Friday Briefing

More than 60 people are believed to have died after a boat carrying them from Senegal capsized in the Atlantic Ocean off Cape Verde, the authorities said this week. A Spanish fisherman found the boat floating about 150 miles north of Sal, one of the islands that make up Cape Verde, according to the country’s national police.

The boat capsized after leaving Fass Boye, a fishing village about 90 miles north of Dakar, the Senegalese capital, on July 10. Thirty-eight people survived the accident, including four children, a spokeswoman for the U.N. migration agency said, adding that seven people had been confirmed dead and 56 others were still missing and presumed dead.

Smugglers have been piling migrants into poorly constructed or overcrowded boats to make the crossing to Europe from their home countries in sub-Saharan Africa and elsewhere. Many of the migrants take immense risks to escape war and poverty at home, while European countries seek to block the migrants before they reach their shores.

Context: At least 778 migrants died along the West African route to Spain during the first half of the year, according to the Spanish migrant advocacy group Walking Borders.

Droves of harbor porpoises are washing up dead on the shores of the Black Sea in southern Ukraine. Ukrainian officials say their plight speaks to the savage toll that Russia’s war is taking on marine life and on the environment more broadly — something they want to document for prosecution.

Currently, four specific acts — genocide, crimes against humanity, aggression and war crimes — are recognized as international crimes. Ukraine would like to add a fifth: ecocide. It is setting out to build its case against Russia, conducting autopsies of the dead porpoises while also investigating tens of thousands of registered Russian war crimes.

Quotable: “The environment is often called the silent victim of war,” said Maksym Popov, an adviser to the prosecutor general of Ukraine, who is specifically focused on environmental issues. Ukraine is trying to change that, since “the environment has no citizenship, no borders,” he said.

In other news from the war:

Emergency officials in Maui have defended their decision not to use outdoor alert sirens last week to warn locals of the fire as it headed toward the town of Lahaina, saying that the sirens are intended for tsunamis and would have sent residents to the hills and toward the flames. So far, 111 people have been confirmed dead, but only five have been publicly identified.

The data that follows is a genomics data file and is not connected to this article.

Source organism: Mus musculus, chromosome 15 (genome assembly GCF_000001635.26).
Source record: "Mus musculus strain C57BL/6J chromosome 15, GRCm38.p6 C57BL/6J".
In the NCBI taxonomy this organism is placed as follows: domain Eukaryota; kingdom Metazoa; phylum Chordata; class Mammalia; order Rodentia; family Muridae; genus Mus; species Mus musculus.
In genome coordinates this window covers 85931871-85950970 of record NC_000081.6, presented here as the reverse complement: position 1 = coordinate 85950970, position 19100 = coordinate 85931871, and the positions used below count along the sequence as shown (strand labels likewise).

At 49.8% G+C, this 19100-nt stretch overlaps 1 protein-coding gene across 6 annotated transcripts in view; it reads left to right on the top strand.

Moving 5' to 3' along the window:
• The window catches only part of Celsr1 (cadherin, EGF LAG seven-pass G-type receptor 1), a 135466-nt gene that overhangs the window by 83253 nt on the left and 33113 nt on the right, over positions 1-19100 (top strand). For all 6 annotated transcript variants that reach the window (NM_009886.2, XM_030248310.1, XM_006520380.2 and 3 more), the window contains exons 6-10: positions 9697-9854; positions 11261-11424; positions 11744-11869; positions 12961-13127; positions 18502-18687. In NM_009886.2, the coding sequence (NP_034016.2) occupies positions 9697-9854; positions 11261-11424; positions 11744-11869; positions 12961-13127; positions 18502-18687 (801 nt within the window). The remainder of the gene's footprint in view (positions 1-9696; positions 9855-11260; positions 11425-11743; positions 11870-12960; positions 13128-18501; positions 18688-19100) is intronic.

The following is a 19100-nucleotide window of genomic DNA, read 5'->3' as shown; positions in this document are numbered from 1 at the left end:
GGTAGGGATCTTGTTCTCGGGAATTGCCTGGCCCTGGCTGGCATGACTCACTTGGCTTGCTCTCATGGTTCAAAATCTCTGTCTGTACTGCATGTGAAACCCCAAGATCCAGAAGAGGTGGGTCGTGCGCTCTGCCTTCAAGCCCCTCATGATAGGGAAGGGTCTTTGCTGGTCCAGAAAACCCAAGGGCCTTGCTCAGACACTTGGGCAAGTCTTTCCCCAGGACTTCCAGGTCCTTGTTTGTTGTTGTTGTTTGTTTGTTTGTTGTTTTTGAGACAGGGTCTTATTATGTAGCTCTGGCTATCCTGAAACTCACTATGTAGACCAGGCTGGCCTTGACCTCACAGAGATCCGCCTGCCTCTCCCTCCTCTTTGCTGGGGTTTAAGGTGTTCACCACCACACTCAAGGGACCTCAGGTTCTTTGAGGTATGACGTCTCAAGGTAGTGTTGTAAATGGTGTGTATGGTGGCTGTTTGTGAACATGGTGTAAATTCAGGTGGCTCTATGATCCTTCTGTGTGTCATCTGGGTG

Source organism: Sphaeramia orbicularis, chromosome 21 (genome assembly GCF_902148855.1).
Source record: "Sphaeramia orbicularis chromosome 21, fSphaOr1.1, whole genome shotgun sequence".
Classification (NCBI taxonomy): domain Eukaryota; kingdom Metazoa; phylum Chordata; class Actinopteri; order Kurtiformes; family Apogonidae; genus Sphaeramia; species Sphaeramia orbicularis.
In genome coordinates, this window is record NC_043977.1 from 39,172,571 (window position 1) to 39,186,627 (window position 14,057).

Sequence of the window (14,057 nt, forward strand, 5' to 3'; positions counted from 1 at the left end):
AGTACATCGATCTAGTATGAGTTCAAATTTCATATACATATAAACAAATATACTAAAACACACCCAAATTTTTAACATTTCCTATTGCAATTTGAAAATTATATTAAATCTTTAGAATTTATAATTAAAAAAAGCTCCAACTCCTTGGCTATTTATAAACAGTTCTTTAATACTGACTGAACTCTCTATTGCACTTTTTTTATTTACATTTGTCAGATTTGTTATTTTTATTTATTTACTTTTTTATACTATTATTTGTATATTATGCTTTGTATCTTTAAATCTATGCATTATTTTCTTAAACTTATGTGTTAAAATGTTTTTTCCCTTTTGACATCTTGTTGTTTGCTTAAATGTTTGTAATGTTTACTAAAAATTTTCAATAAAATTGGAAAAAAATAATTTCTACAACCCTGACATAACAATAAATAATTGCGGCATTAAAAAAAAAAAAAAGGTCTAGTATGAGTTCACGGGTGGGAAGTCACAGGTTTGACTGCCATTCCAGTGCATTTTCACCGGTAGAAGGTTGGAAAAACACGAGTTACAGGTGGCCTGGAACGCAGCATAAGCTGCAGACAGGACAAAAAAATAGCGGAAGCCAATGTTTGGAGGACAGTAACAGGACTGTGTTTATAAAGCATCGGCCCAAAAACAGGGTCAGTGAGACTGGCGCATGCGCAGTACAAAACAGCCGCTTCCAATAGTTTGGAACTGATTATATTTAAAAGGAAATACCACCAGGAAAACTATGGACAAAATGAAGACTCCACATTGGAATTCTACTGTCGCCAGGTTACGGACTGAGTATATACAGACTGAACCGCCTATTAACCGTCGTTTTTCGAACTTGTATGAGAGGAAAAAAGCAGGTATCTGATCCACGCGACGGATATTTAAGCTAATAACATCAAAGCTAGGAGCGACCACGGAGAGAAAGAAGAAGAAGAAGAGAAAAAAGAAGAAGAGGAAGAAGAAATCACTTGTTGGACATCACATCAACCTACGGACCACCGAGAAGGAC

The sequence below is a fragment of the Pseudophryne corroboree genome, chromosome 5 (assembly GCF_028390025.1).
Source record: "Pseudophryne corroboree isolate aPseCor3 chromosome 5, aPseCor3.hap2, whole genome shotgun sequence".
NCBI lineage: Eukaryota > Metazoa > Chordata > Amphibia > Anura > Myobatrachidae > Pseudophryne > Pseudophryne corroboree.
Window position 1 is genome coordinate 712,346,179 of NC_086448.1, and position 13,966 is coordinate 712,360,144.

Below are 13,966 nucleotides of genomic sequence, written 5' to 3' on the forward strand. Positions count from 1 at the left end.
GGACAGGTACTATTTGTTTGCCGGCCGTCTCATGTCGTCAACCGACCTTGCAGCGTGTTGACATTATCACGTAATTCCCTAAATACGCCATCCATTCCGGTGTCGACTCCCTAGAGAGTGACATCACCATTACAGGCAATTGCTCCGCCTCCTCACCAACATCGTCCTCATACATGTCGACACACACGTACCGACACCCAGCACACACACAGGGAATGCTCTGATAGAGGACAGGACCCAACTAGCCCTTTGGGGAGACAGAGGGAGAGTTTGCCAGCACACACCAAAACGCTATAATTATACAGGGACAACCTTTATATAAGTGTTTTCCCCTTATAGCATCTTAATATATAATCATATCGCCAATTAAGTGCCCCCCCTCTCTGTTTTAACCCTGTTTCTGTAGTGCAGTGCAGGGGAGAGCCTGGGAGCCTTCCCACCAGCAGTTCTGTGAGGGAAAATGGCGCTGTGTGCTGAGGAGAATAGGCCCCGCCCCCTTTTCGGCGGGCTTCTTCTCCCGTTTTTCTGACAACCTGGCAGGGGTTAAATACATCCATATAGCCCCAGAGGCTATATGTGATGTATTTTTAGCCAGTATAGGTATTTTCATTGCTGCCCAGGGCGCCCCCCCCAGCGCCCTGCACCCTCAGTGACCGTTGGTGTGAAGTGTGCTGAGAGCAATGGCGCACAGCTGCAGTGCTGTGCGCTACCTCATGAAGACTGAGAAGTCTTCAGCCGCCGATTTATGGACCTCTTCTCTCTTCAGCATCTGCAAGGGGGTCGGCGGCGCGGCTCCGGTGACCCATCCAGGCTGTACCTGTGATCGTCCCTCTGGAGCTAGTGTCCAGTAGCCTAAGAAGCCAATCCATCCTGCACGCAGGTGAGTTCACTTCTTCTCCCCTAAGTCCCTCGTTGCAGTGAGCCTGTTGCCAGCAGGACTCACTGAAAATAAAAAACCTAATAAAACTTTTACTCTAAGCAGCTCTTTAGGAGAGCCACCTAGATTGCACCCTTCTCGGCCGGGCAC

The devastation from the wildfire in Maui, the deadliest in the U.S. in more than a century, reveals the flaws in Hawaii’s efforts to adapt to climate change: The state has left huge areas of land covered in highly flammable invasive grasses; failed to adopt wildfire-resistant building standards; and shut down dams, reducing the island’s ability to store water.

In Canada: As a wildfire barreled toward Yellowknife, the capital of the Northwest Territories, the city’s entire population of about 20,000 people was ordered to evacuate by Friday afternoon.

The British singer Lily Allen, now sober, has a new life in New York and a new string to her bow: acting. She is currently playing a lead role in a West End revival of “The Pillowman,” running at the Duke of York’s Theater through Sept. 2.

“I still get to play with the human experience,” she said of this career transition, “but I don’t have to put my heart on my sleeve as much.”

The British broadcaster Michael Parkinson, known for his interviews with hundreds of the world’s most famous actors, musicians, athletes and politicians, has died at 88.

Mason Greenwood’s second chance: His Manchester United return.

“The Lionesses”: Building England’s women’s soccer team as a brand.

Projecting the U.S. Ryder Cup team: Which golfers will secure the final few spots?

From The Times: Vlatko Andonovski, the head coach of the U.S. women’s soccer team, has resigned, ending a relatively tumultuous tenure.

PFAS — chemicals found in countless consumer products — have been found to damage rodents’ immune systems. Yet they lurk in so much of what we eat, drink and use, and scientists are only beginning to understand how they’re impacting our health — and what to do about them.

“I’ve heard some people say, ‘Well, if everybody is exposed to PFAS, how come we aren’t all dead?’” said Jamie DeWitt, a professor of pharmacology and toxicology at the Brody School of Medicine at East Carolina University. In fact, she said, “People actually are dying.”

That’s it for today’s briefing. And a note: I’m on vacation next week. You’ll be in my colleagues’ capable hands.

Thanks for joining me, and see you next time. — Natasha

You can reach Natasha and the team at

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